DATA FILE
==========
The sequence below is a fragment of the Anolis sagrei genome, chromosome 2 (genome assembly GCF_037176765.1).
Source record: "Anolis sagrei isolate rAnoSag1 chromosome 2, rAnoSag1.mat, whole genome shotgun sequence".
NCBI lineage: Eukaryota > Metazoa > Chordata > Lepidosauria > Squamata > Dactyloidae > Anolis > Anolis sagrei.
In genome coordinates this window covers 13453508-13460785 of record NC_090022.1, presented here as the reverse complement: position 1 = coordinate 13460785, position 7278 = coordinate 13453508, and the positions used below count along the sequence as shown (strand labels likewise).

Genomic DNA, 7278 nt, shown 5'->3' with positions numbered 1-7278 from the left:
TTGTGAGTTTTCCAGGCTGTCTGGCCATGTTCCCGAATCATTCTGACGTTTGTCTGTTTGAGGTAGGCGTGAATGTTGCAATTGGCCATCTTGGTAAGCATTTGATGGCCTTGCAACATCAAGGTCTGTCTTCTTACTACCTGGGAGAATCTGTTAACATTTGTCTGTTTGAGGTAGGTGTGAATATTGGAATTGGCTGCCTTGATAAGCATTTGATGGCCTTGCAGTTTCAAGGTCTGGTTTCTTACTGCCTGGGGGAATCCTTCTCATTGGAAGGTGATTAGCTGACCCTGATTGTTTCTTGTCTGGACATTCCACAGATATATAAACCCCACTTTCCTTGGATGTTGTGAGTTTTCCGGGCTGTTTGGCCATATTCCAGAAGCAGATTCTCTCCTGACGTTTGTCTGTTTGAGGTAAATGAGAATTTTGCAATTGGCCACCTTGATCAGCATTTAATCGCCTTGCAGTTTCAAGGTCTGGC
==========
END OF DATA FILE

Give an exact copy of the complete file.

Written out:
The sequence below is a fragment of the Anolis sagrei genome, chromosome 2 (genome assembly GCF_037176765.1).
Source record: "Anolis sagrei isolate rAnoSag1 chromosome 2, rAnoSag1.mat, whole genome shotgun sequence".
NCBI lineage: Eukaryota > Metazoa > Chordata > Lepidosauria > Squamata > Dactyloidae > Anolis > Anolis sagrei.
In genome coordinates this window covers 13453508-13460785 of record NC_090022.1, presented here as the reverse complement: position 1 = coordinate 13460785, position 7278 = coordinate 13453508, and the positions used below count along the sequence as shown (strand labels likewise).

Genomic DNA, 7278 nt, shown 5'->3' with positions numbered 1-7278 from the left:
TTGTGAGTTTTCCAGGCTGTCTGGCCATGTTCCCGAATCATTCTGACGTTTGTCTGTTTGAGGTAGGCGTGAATGTTGCAATTGGCCATCTTGGTAAGCATTTGATGGCCTTGCAACATCAAGGTCTGTCTTCTTACTACCTGGGAGAATCTGTTAACATTTGTCTGTTTGAGGTAGGTGTGAATATTGGAATTGGCTGCCTTGATAAGCATTTGATGGCCTTGCAGTTTCAAGGTCTGGTTTCTTACTGCCTGGGGGAATCCTTCTCATTGGAAGGTGATTAGCTGACCCTGATTGTTTCTTGTCTGGACATTCCACAGATATATAAACCCCACTTTCCTTGGATGTTGTGAGTTTTCCGGGCTGTTTGGCCATATTCCAGAAGCAGATTCTCTCCTGACGTTTGTCTGTTTGAGGTAAATGAGAATTTTGCAATTGGCCACCTTGATCAGCATTTAATCGCCTTGCAGTTTCAAGGTCTGGC